REGIONS:

SUBSCRIBE:

Sign up for weekly updates

Mexico City's access to information law still flawed despite amendment, says ARTICLE 19

(ARTICLE 19/IFEX) - The following is an ARTICLE 19 press release:

Mexico City: ARTICLE 19 Expresses Concern Regarding Amendments to Access to Information Law

The amendment to the Act of Transparency and Access to Public Information in Mexico City was published in the Official Gazette of the Federal District on 28 March. On 25 February, the Local Civil Service Commission of the Mexico City Legislative Assembly ruled on a number of reform initiatives and additions to the Law of Transparency and Access to Public Information of the Federal District by members of the Social Democratic Parliamentary Coalition, the National Action Party (PAN), New Alliance, and the Democratic Revolution Party (PRD). While there is some progress in the legislation there are provisions that contradict freedom of information international standards.

ARTICLE 19 welcomes advances in the law regarding the protection of the right of access to information, including: the formation of a Transparency Committee appointed by the head of the Internal Control Body; the obligation of the authorities to submit to the relevant authorities requests for access to information that are not within its competence; the inclusion of private bodies administering public funds among the entities obliged to comply with this law's provisions; the provision creating a Law on the Protection of Personal Data for the Federal District, and the processing of requests for information that come through the call centre's Institute of Transparency and Access to Information Public Federal District (DF INFO).

However, ARTICLE 19 identifies the following flaws and omissions for the effective guarantee of the right of access to information:

- Article 4 of the Act defines the right of access to information as the prerogative of every individual to obtain public information without intermediaries. The right of access to information is a fundamental right enshrined in various international instruments and should be recognised as such. The Sixth Article of the Act states that the right of access to public information should be constructed according to the National Constitution, the Universal Declaration of Human Rights, the International Covenant on Civil and Political Rights, the American Convention on Human Rights and other international instruments signed by the Mexican State, and that these instruments should be born in mind in the interpretation of the right to access to information in Mexico.

- Article 7 of the rule states that Mexico City Administrative Procedure Law should be used to rule everything that is not foreseen in the Law on Access to Information. The experience of ARTICLE 19 is that the application of other rules in this area impedes the exercise of the right of access to information. The regulation of this right must be simple and clear. The Special Rapporteurs of the United Nations noted in their Joint Declaration of 2004 that the right of access to information is a citizen's right, so access to information should be simple, fast and inexpensive.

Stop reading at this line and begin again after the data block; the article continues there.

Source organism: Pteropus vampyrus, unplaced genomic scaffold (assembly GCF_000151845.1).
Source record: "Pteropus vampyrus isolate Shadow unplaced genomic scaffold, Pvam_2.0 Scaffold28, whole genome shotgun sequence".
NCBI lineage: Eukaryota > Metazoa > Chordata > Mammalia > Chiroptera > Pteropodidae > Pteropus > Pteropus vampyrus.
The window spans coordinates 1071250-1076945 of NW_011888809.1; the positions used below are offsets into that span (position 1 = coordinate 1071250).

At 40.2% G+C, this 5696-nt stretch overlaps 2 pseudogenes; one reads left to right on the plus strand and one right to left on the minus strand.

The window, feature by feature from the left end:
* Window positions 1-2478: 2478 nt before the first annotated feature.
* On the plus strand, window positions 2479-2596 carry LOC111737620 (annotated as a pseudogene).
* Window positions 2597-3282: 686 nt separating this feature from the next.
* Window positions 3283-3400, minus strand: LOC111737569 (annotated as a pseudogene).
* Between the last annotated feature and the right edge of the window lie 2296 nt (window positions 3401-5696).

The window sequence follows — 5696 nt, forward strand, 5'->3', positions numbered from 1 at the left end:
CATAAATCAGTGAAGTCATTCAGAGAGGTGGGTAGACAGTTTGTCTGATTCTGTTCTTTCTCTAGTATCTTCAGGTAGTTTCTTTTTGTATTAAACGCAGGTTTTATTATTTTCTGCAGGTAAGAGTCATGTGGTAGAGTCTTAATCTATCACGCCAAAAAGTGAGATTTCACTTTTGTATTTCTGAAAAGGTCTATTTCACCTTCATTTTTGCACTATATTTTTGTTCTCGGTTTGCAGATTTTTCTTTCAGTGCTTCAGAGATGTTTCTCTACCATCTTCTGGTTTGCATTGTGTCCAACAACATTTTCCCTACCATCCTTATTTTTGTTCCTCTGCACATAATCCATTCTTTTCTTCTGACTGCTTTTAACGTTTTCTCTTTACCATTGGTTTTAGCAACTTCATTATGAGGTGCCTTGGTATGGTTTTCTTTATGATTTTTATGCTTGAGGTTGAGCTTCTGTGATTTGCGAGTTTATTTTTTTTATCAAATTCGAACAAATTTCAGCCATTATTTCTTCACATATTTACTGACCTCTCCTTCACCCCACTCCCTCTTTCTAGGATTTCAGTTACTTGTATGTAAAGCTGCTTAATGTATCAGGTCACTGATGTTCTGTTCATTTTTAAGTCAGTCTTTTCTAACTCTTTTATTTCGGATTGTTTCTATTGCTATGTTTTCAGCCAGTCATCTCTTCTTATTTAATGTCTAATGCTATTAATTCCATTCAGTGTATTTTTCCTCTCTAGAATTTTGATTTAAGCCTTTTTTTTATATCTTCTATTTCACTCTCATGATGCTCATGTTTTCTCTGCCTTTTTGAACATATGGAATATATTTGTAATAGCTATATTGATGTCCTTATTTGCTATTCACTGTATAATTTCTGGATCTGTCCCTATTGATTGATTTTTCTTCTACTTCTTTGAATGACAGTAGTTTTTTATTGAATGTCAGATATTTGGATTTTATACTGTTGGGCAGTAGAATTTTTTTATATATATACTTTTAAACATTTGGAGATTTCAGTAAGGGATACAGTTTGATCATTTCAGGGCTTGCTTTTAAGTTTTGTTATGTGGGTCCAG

- Article 45 of the Act provides as a principle of the procedures for access to information that there has to be good faith of the applicant regarding the submission of information requests. Also, Article 37, section XII states that any information that can generate an unfair advantage to the detriment of a third party or public authorities can be denied. These forecasts are contrary to international standards, allowing the implementation of discretional criteria. The Johannesburg Principles on National Security, Freedom of Expression and Access to Information stipulate that any restriction on the right to information must be prescribed by law in a specific form, unambiguously, in a manner that the particular actions that limit this right are precisely established.

- Article 9 concerning the objectives of the law fails to consider the obligation of the government to proactively disseminate information of public interest, in other words, any information which enables society to demand its other human rights. In this regard, Article 14 concerning transparency obligations also fails to include this requirement. The Declaration of SOCIUS stipulates that the free flow of information is integral to the protection and enhancement of a wide range of other rights, such as the right to non-discrimination, health and education, among others. The information belongs to the people, even if in most cases is in the possession of the government.

ARTICLE 19 respectfully calls on the Federal District Legislative Assembly to promptly pass the the Law of Personal Data and legislation on public archives. Without this regulation, the right of access to information is still lacking the resources necessary for it to be exercised and the regulatory framework that should protect it is incomplete.

ARTICLE 19 is an independent human rights organisation that works globally to protect and promote the right to freedom of expression. It takes its name from Article 19 of the Universal Declaration of Human Rights, which guarantees free speech.

For further information on the Act of Transparency and Access to Public Information, see: http://www.ifex.org/en/content/view/full/58502

Latest Tweet:

Petition by Eric Gitari, Executive Director of NGLHRC, to Kenyan High Court, to strike down sections of the penal c… https://t.co/BWUczgJw1L